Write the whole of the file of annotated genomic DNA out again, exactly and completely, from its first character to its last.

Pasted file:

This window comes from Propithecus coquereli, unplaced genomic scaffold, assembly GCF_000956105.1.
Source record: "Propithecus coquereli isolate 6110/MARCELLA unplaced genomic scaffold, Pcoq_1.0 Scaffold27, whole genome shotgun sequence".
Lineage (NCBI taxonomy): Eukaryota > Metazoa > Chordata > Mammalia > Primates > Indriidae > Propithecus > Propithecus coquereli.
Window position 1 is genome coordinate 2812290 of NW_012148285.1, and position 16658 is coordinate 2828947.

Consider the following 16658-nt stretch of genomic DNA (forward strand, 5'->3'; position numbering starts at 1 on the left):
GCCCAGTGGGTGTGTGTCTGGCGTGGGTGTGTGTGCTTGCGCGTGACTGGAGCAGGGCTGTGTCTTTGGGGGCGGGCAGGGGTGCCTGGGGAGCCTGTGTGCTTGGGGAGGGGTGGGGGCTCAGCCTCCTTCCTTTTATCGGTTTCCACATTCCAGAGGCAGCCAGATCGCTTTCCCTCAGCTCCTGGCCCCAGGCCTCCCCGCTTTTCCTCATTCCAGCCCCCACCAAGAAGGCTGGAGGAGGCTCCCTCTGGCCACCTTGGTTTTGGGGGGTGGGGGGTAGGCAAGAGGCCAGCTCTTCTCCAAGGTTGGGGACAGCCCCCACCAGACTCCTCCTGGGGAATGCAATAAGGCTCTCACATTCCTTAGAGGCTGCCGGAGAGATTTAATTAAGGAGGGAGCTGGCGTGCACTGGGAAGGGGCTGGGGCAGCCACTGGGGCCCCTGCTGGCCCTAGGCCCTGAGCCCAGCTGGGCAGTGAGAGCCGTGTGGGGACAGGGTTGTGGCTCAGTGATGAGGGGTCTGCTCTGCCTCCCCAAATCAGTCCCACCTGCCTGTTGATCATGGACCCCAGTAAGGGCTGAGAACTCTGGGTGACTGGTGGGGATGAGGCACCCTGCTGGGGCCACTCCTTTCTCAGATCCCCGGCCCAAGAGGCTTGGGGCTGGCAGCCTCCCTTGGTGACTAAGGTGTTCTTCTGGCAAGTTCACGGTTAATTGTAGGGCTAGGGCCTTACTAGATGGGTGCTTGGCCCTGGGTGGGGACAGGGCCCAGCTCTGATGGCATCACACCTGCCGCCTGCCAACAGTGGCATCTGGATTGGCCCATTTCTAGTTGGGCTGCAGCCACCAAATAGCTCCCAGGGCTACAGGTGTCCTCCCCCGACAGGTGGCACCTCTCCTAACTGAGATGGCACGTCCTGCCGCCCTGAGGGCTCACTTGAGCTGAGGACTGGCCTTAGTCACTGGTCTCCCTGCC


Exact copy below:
This window comes from Propithecus coquereli, unplaced genomic scaffold, assembly GCF_000956105.1.
Source record: "Propithecus coquereli isolate 6110/MARCELLA unplaced genomic scaffold, Pcoq_1.0 Scaffold27, whole genome shotgun sequence".
Lineage (NCBI taxonomy): Eukaryota > Metazoa > Chordata > Mammalia > Primates > Indriidae > Propithecus > Propithecus coquereli.
Window position 1 is genome coordinate 2812290 of NW_012148285.1, and position 16658 is coordinate 2828947.

Consider the following 16658-nt stretch of genomic DNA (forward strand, 5'->3'; position numbering starts at 1 on the left):
GCCCAGTGGGTGTGTGTCTGGCGTGGGTGTGTGTGCTTGCGCGTGACTGGAGCAGGGCTGTGTCTTTGGGGGCGGGCAGGGGTGCCTGGGGAGCCTGTGTGCTTGGGGAGGGGTGGGGGCTCAGCCTCCTTCCTTTTATCGGTTTCCACATTCCAGAGGCAGCCAGATCGCTTTCCCTCAGCTCCTGGCCCCAGGCCTCCCCGCTTTTCCTCATTCCAGCCCCCACCAAGAAGGCTGGAGGAGGCTCCCTCTGGCCACCTTGGTTTTGGGGGGTGGGGGGTAGGCAAGAGGCCAGCTCTTCTCCAAGGTTGGGGACAGCCCCCACCAGACTCCTCCTGGGGAATGCAATAAGGCTCTCACATTCCTTAGAGGCTGCCGGAGAGATTTAATTAAGGAGGGAGCTGGCGTGCACTGGGAAGGGGCTGGGGCAGCCACTGGGGCCCCTGCTGGCCCTAGGCCCTGAGCCCAGCTGGGCAGTGAGAGCCGTGTGGGGACAGGGTTGTGGCTCAGTGATGAGGGGTCTGCTCTGCCTCCCCAAATCAGTCCCACCTGCCTGTTGATCATGGACCCCAGTAAGGGCTGAGAACTCTGGGTGACTGGTGGGGATGAGGCACCCTGCTGGGGCCACTCCTTTCTCAGATCCCCGGCCCAAGAGGCTTGGGGCTGGCAGCCTCCCTTGGTGACTAAGGTGTTCTTCTGGCAAGTTCACGGTTAATTGTAGGGCTAGGGCCTTACTAGATGGGTGCTTGGCCCTGGGTGGGGACAGGGCCCAGCTCTGATGGCATCACACCTGCCGCCTGCCAACAGTGGCATCTGGATTGGCCCATTTCTAGTTGGGCTGCAGCCACCAAATAGCTCCCAGGGCTACAGGTGTCCTCCCCCGACAGGTGGCACCTCTCCTAACTGAGATGGCACGTCCTGCCGCCCTGAGGGCTCACTTGAGCTGAGGACTGGCCTTAGTCACTGGTCTCCCTGCC